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Bible Commentaries

Sutcliffe's Commentary on the Old and New Testaments

2 Chronicles 25

Verses 1-28

2 Chronicles 25:4 . He slew not their children, as noted in 2 Kings 14:0. Whether the king was justly put to death for the blood of Zechariah and his brothers, is a question too delicate for human tribunals: yet we know that heaven ever maintains a just revenge for innocent blood. As the captains had no divine, no lawful authority to assassinate the king, it was just to put them and their assistants to death.

2 Chronicles 25:5 . He found them three hundred thousand. One third of these were sufficient for any wars with the southern rebels. The princes of those times understood the art of carnage and slaughter, better than the art of war.

2 Chronicles 25:6 . For a hundred talents of silver; a vile price for wicked men to do wicked work. Those mercenaries hoped for better wages in plunder.

2 Chronicles 25:7 . A man of God. In Seder-Olam he is called Amos, father of Isaiah the prophet, and brother-in-law of king Amaziah.

2 Chronicles 25:12 . Other ten thousand left alive. Hebrews חיום chajaim, lives, souls. Such is the Greek, which better designates the cruelty of forcing them down the precipice, after being spared. Surely to devote the ringleaders, had been punishment sufficient.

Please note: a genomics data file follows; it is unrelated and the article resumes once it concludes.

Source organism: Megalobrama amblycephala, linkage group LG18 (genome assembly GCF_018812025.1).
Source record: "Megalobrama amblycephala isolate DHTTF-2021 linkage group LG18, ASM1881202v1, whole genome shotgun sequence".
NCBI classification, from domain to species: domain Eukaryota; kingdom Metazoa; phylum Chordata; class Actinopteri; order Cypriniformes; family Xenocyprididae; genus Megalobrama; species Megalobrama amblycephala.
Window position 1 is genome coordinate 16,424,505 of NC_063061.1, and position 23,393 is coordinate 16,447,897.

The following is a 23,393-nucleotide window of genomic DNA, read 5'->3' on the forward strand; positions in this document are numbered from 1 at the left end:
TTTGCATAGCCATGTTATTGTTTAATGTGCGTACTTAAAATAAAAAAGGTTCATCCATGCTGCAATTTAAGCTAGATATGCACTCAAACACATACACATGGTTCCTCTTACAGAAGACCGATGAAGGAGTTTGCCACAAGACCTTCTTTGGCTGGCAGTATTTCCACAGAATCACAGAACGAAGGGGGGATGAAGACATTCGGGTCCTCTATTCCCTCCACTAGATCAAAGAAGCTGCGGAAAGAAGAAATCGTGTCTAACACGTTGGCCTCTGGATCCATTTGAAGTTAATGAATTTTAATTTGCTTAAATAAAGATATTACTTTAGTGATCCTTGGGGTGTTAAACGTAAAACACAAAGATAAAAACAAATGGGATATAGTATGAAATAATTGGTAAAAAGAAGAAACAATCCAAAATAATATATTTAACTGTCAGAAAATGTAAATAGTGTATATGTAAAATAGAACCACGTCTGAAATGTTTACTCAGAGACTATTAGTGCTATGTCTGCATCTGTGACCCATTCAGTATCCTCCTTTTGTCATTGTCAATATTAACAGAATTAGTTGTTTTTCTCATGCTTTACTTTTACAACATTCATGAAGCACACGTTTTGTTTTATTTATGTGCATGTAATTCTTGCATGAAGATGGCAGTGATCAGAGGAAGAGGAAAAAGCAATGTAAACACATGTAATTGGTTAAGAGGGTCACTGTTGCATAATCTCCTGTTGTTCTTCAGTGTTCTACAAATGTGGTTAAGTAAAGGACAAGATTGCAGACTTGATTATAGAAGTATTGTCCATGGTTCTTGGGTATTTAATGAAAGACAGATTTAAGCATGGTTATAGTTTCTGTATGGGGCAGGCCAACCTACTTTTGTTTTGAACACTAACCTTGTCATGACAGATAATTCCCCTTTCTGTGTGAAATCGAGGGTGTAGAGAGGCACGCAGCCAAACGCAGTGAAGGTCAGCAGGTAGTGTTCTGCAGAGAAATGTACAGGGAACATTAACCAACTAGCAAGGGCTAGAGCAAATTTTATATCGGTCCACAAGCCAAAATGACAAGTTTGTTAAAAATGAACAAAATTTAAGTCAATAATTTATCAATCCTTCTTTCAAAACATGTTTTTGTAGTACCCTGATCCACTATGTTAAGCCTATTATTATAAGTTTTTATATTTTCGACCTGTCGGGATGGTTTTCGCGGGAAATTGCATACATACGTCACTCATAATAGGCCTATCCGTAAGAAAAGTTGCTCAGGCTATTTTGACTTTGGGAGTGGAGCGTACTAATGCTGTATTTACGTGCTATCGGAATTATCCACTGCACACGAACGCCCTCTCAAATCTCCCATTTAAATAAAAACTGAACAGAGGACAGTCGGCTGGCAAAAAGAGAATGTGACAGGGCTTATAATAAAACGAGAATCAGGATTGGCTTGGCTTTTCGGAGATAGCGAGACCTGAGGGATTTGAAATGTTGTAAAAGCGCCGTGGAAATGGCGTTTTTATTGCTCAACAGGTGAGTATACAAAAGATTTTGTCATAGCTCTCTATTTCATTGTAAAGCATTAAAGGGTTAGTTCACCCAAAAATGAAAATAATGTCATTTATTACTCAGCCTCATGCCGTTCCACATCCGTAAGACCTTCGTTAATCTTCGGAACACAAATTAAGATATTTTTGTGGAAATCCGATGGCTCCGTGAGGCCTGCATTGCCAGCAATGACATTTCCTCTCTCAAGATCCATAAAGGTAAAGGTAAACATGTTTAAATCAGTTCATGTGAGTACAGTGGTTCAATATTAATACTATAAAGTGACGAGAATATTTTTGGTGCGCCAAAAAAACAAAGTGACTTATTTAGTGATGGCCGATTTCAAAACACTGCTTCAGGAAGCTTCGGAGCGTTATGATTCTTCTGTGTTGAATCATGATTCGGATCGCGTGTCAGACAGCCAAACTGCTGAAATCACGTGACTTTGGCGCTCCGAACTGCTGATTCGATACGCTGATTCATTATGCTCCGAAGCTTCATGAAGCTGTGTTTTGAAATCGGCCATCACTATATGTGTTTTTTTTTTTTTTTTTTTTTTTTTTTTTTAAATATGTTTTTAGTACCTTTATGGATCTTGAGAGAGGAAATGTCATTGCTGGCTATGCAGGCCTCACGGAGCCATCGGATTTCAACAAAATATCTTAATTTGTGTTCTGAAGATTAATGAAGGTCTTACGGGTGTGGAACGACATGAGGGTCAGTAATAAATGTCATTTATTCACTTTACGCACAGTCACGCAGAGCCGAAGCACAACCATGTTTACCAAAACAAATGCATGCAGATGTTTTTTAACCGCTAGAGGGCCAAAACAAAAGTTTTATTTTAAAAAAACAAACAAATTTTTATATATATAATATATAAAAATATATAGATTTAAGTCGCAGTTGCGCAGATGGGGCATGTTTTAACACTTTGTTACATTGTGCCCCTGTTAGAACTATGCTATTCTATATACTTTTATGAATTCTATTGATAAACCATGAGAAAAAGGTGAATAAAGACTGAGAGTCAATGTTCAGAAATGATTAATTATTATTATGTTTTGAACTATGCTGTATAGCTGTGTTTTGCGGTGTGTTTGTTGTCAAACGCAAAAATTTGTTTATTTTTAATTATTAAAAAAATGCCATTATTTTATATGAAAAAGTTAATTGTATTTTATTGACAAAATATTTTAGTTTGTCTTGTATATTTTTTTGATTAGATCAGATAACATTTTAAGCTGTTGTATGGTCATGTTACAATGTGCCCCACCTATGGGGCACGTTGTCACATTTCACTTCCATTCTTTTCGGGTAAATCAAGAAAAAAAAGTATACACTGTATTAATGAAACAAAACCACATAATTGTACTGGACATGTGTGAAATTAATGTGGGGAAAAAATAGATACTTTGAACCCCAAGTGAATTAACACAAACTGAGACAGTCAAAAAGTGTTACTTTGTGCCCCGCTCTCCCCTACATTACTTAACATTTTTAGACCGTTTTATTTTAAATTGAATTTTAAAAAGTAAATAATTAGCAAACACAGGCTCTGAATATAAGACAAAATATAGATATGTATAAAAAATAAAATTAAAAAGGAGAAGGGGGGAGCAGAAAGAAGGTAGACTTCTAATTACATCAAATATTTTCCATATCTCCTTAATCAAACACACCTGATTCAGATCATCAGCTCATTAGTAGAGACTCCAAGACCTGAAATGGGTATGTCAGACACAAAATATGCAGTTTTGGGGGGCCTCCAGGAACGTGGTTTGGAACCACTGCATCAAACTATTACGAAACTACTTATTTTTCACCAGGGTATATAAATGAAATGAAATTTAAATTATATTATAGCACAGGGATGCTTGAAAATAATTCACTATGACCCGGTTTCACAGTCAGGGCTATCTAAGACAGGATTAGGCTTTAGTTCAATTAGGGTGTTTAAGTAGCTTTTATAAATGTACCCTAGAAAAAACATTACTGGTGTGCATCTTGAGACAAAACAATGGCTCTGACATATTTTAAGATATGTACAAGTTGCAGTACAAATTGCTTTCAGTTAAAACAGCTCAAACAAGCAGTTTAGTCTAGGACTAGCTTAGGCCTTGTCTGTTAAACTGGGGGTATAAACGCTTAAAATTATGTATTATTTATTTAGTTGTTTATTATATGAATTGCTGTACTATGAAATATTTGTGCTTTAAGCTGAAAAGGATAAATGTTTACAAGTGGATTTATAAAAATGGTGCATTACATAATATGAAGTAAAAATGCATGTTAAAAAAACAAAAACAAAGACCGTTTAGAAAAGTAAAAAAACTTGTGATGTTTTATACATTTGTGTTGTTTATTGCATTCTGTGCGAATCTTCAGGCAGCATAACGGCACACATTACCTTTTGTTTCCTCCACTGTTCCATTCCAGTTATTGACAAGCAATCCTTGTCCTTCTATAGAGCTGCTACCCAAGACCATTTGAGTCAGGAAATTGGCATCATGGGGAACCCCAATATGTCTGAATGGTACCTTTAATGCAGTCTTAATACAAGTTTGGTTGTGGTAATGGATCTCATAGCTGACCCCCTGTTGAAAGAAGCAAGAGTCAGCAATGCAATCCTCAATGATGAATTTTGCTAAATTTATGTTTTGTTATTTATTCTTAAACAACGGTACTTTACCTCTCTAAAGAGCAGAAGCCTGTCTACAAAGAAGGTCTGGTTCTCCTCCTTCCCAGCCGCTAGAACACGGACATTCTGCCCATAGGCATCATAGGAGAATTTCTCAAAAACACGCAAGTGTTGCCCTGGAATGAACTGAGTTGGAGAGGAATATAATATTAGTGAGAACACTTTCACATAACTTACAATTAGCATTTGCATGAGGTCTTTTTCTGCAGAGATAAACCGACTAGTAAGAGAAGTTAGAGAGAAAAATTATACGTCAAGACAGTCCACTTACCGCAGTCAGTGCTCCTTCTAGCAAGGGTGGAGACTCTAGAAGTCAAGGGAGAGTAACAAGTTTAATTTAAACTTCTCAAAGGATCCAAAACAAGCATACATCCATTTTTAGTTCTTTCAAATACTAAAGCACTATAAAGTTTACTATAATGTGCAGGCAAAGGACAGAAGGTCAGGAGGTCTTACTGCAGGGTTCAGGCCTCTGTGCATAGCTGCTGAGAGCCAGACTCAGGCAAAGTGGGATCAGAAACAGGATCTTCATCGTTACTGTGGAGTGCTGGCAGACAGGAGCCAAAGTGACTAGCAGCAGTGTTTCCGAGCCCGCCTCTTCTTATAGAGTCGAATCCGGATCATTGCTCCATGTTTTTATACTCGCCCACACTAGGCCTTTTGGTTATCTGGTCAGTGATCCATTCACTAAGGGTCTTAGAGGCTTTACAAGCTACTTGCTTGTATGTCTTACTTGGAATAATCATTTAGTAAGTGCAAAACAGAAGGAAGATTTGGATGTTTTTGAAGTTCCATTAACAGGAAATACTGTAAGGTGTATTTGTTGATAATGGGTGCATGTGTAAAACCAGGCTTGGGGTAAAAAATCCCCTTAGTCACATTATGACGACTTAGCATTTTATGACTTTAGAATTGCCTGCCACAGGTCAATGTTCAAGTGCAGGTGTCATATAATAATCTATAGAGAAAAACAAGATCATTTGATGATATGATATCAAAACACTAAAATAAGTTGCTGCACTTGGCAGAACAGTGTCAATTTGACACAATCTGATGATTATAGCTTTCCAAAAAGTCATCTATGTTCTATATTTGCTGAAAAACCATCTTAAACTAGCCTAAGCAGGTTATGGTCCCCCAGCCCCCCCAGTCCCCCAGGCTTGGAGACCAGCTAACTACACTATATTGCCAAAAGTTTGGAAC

2 Chronicles 25:14 . Amaziah brought the gods of Seir and set them up to be his gods. We must seek for the true sense of this preposterous worship in the customs of ancient superstition. The Romans adopted the gods of all the countries they conquered. When Scipio stood before Carthage, he is said to have made this invocation: “And you, oh gods, whosoever you are that defend this city, come over to us, and I will worship you with more costly sacrifices, and will build for you more splendid temples.”

2 Chronicles 25:24 . With Obed-edom; that is, the descendants of Obed-edom, who was a levite, and blessed because the ark remained awhile in his house.

REFLECTIONS.

Amaziah came to the throne in the vortex of the factions, in which his father fell, and in a time of great religious corruption. However, on feeling the reins of government in his hands, he gained the affections of his people, by executing the regicides, and by sparing their children, according to the law. Deuteronomy 24:16. And if a nation count itself happy in reposing confidence in a prince of impartial justice, how blessed is the man who reposes his confidence in God alone.

The cause of the war with Edom, and with the whole of the southern nations, if we may judge from the forces required, was a general revolt, on hearing of the murder of the king; and it discovers to us that the new king trusted more in an arm of flesh than in the Lord. By deeming his own people inadequate to the enterprise, though they mustered three hundred thousand strong, it is evident he had no faith in God the giver of victory. Therefore he hired one hundred thousand of Jehu’s people. However, though wanting in faith, yet when reproved by a prophet, he obeyed the Lord, and yielded to his loss. But how much better is it to ask advice and prevent a false step, than repent of it afterwards. His allies, disappointed of the expected booty, fell upon the cities of Judah on their return, and made reprisals.